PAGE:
Training and getting certified are commonly mistaken as analogous, that they are one and the same. In an ideal world, having a system of checks and balance would be the perfect thing when getting your training and getting certified. The instructor conducting the course should not be the one to audit his training, and certify the students himself or herself. However, in the dive training industry, getting other divers to observe, audit, and certify students training by someone else would be costly and very messy.

To ensure uniformity and consistency of the course, dive instructors had to go a serious of rigid training, and have been subjected to instructor examinations conducted by their respective training agencies before they are certified as instructors. They are expected to adhere to standards, methods, course flows, training sequences, etc to ensure that the certification process will no longer require the presence of an independent professional to audit and assess the students performance and knowledge.

So the choice of a Dive Center and Instructor should be taken more seriously, and should be considered more important than the cost of your course. So asking questions about diving in general, the conduct of your training, and other matters go a long way.

Here are top 3 toughest questions that you should ask your instructor before booking his or her training course.

Are you renewed and authorized to teach now?

While you can discreetly ask for his or her instructor number and verify your instructor’s teaching status, you might want to give your instructors an opportunity to tell you about this status personally. Like any other profession, is subject to round of renewal, re-certification, and in some cases, required to undergo updates, and most certainly need to pay for his or her membership dues. Failure to renew ones status disqualifies that person’s authority to teach courses and conduct programs.

This particular question addresses the professionalism, dedication and commitment of your instructor towards his own training agency.

Have you ever suffered a Decompression Sickness or Illness (DCS / DCI)?

Decompression sickness or DCS, also known as “the bends”, which involves a trip to the hyperbaric or recompression chamber, is every instructor’s nightmare. As a diver, you are expected to engage in safe diving practices and give yourself enough safety margin to avoid DCS from ever happening to you.  How do you feel if the person running your course, who is supposed to teach you skills and arm you with knowledge about how to stay a safe and responsible diver, suffered DCS at some point in his diving career? How do you feel if that person had more than one unfortunate incident?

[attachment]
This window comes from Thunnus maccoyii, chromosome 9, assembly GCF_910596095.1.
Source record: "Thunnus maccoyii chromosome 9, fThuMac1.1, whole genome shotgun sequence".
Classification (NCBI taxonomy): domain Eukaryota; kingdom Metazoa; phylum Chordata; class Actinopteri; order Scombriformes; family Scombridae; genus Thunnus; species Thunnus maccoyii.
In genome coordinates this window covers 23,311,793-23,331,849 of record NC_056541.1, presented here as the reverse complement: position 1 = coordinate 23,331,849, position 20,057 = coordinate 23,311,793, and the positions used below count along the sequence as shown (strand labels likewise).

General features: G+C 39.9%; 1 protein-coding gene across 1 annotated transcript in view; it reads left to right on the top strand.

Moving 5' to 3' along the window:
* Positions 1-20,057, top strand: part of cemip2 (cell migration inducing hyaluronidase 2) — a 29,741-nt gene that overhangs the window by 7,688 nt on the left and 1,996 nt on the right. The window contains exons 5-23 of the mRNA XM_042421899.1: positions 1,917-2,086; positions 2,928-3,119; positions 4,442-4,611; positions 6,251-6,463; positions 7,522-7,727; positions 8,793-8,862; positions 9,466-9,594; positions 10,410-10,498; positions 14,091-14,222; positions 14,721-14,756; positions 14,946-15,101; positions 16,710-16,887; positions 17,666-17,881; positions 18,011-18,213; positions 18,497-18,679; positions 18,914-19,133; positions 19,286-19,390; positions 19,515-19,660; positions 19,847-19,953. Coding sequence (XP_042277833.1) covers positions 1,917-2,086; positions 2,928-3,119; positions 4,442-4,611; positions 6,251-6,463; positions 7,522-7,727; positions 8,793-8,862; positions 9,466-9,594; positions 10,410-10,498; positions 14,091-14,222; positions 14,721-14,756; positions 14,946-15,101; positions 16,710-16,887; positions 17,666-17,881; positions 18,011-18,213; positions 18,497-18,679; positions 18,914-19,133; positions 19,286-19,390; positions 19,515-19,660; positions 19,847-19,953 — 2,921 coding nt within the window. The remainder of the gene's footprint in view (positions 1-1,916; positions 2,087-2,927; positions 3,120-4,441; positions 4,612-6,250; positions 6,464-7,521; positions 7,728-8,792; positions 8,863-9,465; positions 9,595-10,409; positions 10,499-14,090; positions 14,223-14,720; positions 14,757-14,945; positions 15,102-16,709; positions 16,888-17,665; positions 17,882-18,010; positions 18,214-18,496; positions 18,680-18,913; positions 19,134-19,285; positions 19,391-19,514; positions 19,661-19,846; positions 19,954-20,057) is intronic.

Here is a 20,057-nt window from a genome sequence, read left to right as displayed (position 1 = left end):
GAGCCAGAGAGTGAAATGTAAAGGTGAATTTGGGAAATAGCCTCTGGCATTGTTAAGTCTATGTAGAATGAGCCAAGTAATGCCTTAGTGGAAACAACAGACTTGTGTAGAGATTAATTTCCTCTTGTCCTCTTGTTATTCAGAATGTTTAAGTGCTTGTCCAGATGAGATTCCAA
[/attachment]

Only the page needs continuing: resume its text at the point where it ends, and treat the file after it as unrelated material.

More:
This particular question exposes your instructors personal safety considerations and habits, which can ultimately be passed on to you in one form or another.

Have you ever had an incident where the safety of your students was in jeopardy?

While this question can sometimes throw people off, your instructor’s reaction to this question is as important as his or her answer. Circumstances leading to an unfortunate incident may not entirely be an instructor’s fault, you should at least give give yourself enough opportunity to decide whether to go for it or find another professional whom you are more confident to teach you.

This particular question will give you an idea of your instructor’s adherence to standards, safe practices, foresight, judgement and priority.

Fortunately for Dive Funatics, we proudly state that we have never put any student in jeopardy under our care, nor our instructors have ever suffered from DCS. As a PADI Resort, we are required to only allow our instructors to teach if they are authorized to teach, active and renewed PADI member.

Dive safe!

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